Lamelas-López, L. & Mendonca, E.
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Canariphantes relictus is a single-island endemic species restricted to S. Maria island (Azores, Portugal) (Crespo et al. 2014). It is a very rare species, with a restricted Extent of Occurrence (EOO) (8 km2 ) and Area of Occupancy (AOO) (8 km²). The species only occurs in a small patch of exotic modified forest, dominated by Cryptomeria japonica, Pittosporum undulatum and Acacia spp. There is a continuing decline in the EOO, AOO, extent and quality of habitat as well as the number of mature individuals as a result of the invasions of non-native plants; and in the past, the species has probably strongly declined due to changes in habitat size. The species is assessed as Critically Endangered (CR). We suggest as future measures of conservation: (1) a long-term monitoring plan of the species; (2) careful management of the areas of exotic plantations around Pico Alto native forest patch, and (3) control of invasive plant species.
Canariphantes relictus is a single-island endemic species restricted to S. Maria island (Azores, Portugal) (Crespo et al. 2014), known from Natural Forest Reserve of Pico Alto (Natural Park of S. Maria). The Extent of Occurrence (EOO) is 8 km2 and the maximum estimated Area of Occupancy (AOO) is 8 km2 .
The species is very rare and only occurs in a marginal small patch of exotic forest (dominated by Cryptomeria japonica and the invasive species Acacia spp. and Pittosporum undulatum) included in a Natural forest Reserve of S. Maria island (Crespo et al. 2014). A continuing decline in the number of mature individuals is inferred from monitoring schemes (Borges et al. 2016) and from the ongoing habitat degradation due to invasions of alien plants (namely Pittosporum undulatum and Hedychium gardnerianum) and Cryptomeria japonica management. Current Population Trend: Decreasing.
The species only occurs in a marginal small patch of exotic forest (dominated by Cryptomeria japonica and the invasive species Acacia spp. and Pittosporum undulatum) included in a Natural forest Reserve of S. Maria island (Crespo et al. 2014). It has an altitudinal range between 400 and 560 m. Adults were collected from June to August (Crespo et al. 2014). This species builds a typical sheet-web at ground level. Systems: Terrestrial.
In the past, the species has probably strongly declined due to changes in habitat size and quality (Triantis et al. 2010). Currently, the rapid advance and expansion of invasive plants species is the major threat, particularly Hedychium gardnerianum but also Pittosporum undulatum, which are changing the structure of the forest and the cover of bryophytes and ferns in the soil which will impact the species' habitat quality. Since the known specimens were captured in a marginal area dominated by Cryptomeria japonica, Pittosporum undulatum and Acacia spp., the type of management of Cryptomeria japonica plantations around the main core area of native forest of Pico Alto (S. Maria) will be critical for the long-term maintenance of this rare species. Since there are plans for future removal of old plantations of Cryptomeria japonica, the current habitat of the species is under threat. Based on Ferreira et al. (2016) the habitat will further decline as a consequence of climate change (increasing number of droughts and habitat shifting and alteration).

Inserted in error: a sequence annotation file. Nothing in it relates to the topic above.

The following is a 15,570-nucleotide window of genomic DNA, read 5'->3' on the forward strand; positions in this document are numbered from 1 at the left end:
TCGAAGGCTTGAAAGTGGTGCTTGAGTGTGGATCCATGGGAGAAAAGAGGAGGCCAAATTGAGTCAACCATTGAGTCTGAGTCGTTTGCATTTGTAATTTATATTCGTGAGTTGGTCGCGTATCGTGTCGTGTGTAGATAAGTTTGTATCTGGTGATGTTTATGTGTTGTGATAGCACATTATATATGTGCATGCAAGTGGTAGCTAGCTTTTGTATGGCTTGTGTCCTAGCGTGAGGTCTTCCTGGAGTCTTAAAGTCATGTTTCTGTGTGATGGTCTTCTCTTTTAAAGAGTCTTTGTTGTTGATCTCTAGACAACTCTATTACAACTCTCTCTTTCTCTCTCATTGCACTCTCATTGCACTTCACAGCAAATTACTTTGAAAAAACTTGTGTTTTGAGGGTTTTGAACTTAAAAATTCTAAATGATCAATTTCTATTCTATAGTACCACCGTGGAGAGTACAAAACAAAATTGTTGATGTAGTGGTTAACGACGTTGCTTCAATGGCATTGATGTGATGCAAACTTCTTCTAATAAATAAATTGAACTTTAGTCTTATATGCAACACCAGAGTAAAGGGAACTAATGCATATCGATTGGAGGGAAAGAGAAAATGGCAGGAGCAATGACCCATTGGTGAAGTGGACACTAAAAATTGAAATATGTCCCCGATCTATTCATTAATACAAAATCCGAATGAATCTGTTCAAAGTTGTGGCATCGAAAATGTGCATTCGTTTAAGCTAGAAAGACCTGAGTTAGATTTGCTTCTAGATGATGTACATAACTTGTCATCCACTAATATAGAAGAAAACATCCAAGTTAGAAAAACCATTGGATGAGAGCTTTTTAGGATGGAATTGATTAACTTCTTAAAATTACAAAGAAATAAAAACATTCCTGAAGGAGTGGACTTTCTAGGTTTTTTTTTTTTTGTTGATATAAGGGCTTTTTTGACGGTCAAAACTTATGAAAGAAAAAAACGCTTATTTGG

The species is not protected by regional law, however, its habitat is in a regionally protected area (Natural Park of S. Maria). Despite this, the Pico Alto Forest Reserve has an intermediate level of protection (currently classified in category III) and we strongly recommend a future change to category I, a wilderness area managed mainly for wilderness protection, so that its natural features can be properly safeguarded. Degraded areas, degraded due to invasive plant species should be restored and a strategy needs to be developed to address the current threat by invasive species and the future threat of climate change. There should also be careful management of the areas of Cryptomeria japonica exotic plantations around the Pico Alto native forest patch. Formal education and awareness is needed to allow future investments in restored habitats invaded by invasive plants; while further research is needed into its ecology and life history in order to find additional specimens in other areas of forest on S. Maria and obtain adequate information on population size, distribution and trends. An area-based management plan is also necessary for the most disturbed sites, including invertebrate monitoring to contribute to a potential species recovery plan. Monitoring every ten years using the BALA protocol will inform about habitat quality (see e.g. Gaspar et al. 2011).